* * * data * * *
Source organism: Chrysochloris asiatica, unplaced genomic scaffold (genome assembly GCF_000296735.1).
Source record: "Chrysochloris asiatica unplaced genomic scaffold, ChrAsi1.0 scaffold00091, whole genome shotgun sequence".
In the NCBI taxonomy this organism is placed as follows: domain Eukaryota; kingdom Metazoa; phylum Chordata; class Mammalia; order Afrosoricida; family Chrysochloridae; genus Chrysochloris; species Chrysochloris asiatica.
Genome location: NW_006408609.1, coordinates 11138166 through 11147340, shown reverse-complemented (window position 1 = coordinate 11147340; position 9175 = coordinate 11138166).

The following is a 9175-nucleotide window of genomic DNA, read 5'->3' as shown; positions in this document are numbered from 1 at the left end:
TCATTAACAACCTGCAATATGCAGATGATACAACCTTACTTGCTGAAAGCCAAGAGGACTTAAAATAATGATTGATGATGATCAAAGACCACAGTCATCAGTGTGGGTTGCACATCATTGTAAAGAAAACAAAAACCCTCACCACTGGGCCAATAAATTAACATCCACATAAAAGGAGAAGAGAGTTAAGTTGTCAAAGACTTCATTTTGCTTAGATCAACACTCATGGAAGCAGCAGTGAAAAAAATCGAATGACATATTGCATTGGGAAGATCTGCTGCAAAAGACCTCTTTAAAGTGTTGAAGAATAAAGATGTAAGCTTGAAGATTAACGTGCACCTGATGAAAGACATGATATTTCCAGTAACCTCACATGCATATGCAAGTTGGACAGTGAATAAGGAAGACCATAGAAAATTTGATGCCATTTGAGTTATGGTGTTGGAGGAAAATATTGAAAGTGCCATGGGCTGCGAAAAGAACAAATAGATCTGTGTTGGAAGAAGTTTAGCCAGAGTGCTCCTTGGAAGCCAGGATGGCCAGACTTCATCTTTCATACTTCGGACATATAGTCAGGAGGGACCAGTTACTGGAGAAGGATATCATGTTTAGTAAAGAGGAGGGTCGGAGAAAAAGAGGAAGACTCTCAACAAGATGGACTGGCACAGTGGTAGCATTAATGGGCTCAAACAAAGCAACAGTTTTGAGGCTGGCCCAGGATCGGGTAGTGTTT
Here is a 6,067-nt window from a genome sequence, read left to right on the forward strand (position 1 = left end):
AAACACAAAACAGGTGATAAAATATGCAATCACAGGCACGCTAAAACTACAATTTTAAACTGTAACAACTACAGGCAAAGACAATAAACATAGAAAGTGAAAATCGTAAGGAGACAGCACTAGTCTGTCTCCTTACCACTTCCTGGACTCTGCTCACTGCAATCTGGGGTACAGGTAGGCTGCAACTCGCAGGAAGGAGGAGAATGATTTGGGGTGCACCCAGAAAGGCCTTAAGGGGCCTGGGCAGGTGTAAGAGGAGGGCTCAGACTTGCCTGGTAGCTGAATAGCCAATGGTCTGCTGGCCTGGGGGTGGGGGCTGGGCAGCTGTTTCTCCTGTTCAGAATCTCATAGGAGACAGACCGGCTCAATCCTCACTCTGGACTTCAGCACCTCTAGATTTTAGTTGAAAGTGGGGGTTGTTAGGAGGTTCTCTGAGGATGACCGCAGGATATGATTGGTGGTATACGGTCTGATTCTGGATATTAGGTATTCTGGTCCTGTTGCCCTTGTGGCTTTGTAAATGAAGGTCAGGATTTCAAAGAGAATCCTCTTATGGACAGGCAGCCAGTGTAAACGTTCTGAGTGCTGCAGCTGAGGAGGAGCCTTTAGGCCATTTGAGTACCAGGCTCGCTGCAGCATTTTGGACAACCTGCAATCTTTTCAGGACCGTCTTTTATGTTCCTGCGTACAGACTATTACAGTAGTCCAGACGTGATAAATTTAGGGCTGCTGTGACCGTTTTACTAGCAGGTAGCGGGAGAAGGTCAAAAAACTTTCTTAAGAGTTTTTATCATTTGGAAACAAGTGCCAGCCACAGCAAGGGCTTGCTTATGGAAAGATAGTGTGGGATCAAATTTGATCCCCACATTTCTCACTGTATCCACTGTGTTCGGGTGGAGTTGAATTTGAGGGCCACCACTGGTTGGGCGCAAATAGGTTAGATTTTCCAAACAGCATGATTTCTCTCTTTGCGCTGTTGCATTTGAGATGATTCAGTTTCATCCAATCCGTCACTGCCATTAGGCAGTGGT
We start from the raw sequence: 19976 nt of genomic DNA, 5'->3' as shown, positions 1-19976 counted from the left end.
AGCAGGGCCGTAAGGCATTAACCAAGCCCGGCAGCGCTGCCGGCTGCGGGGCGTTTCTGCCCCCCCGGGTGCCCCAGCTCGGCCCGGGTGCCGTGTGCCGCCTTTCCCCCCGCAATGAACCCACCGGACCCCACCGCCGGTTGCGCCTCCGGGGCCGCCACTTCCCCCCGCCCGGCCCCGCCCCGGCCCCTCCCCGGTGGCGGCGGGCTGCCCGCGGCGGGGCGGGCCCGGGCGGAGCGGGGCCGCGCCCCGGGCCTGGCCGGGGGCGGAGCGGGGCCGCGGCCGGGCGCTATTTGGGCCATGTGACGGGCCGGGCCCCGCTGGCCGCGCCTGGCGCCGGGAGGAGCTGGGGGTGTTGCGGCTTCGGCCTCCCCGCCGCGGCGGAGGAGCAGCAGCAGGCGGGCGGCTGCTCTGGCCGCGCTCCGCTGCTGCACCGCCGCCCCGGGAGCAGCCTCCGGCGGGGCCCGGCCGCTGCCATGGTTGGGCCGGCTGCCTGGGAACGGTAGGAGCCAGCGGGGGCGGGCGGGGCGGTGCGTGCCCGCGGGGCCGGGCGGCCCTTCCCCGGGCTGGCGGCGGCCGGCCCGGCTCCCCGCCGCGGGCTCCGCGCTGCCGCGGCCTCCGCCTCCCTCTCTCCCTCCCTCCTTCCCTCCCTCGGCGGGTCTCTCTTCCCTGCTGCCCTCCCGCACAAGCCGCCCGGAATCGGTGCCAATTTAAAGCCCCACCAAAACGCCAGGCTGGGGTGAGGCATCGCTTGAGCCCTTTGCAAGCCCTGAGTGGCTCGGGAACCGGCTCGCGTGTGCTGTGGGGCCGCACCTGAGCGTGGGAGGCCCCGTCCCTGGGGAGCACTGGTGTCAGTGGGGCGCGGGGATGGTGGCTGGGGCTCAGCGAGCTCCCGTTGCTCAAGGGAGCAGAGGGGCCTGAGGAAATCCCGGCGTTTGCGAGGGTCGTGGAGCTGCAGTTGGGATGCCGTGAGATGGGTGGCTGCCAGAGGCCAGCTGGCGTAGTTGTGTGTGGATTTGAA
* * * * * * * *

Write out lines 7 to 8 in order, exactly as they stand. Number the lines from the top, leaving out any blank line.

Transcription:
Here is a 6,067-nt window from a genome sequence, read left to right on the forward strand (position 1 = left end):
AAACACAAAACAGGTGATAAAATATGCAATCACAGGCACGCTAAAACTACAATTTTAAACTGTAACAACTACAGGCAAAGACAATAAACATAGAAAGTGAAAATCGTAAGGAGACAGCACTAGTCTGTCTCCTTACCACTTCCTGGACTCTGCTCACTGCAATCTGGGGTACAGGTAGGCTGCAACTCGCAGGAAGGAGGAGAATGATTTGGGGTGCACCCAGAAAGGCCTTAAGGGGCCTGGGCAGGTGTAAGAGGAGGGCTCAGACTTGCCTGGTAGCTGAATAGCCAATGGTCTGCTGGCCTGGGGGTGGGGGCTGGGCAGCTGTTTCTCCTGTTCAGAATCTCATAGGAGACAGACCGGCTCAATCCTCACTCTGGACTTCAGCACCTCTAGATTTTAGTTGAAAGTGGGGGTTGTTAGGAGGTTCTCTGAGGATGACCGCAGGATATGATTGGTGGTATACGGTCTGATTCTGGATATTAGGTATTCTGGTCCTGTTGCCCTTGTGGCTTTGTAAATGAAGGTCAGGATTTCAAAGAGAATCCTCTTATGGACAGGCAGCCAGTGTAAACGTTCTGAGTGCTGCAGCTGAGGAGGAGCCTTTAGGCCATTTGAGTACCAGGCTCGCTGCAGCATTTTGGACAACCTGCAATCTTTTCAGGACCGTCTTTTATGTTCCTGCGTACAGACTATTACAGTAGTCCAGACGTGATAAATTTAGGGCTGCTGTGACCGTTTTACTAGCAGGTAGCGGGAGAAGGTCAAAAAACTTTCTTAAGAGTTTTTATCATTTGGAAACAAGTGCCAGCCACAGCAAGGGCTTGCTTATGGAAAGATAGTGTGGGATCAAATTTGATCCCCACATTTCTCACTGTATCCACTGTGTTCGGGTGGAGTTGAATTTGAGGGCCACCACTGGTTGGGCGCAAATAGGTTAGATTTTCCAAACAGCATGATTTCTCTCTTTGCGCTGTTGCATTTGAGATGATTCAGTTTCATCCAATCCGTCACTGCCATTAGGCAGTGGT